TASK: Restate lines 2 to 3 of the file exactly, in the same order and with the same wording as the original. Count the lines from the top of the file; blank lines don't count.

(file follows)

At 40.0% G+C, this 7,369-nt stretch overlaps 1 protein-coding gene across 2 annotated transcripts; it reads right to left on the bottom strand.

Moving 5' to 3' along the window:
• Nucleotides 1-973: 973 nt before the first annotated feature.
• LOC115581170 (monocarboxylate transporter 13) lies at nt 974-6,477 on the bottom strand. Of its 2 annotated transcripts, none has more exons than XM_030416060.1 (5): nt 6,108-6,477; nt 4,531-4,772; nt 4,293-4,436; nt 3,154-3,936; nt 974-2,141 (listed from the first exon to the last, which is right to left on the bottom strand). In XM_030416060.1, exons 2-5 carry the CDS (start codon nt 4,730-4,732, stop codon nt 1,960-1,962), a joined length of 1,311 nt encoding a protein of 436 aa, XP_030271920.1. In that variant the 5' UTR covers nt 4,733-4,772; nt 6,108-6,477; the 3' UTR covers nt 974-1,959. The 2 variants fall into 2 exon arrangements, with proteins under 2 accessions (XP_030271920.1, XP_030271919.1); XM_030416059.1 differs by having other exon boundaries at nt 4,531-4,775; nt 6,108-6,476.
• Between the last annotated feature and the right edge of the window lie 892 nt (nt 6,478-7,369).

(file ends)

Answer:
Moving 5' to 3' along the window:
• Nucleotides 1-973: 973 nt before the first annotated feature.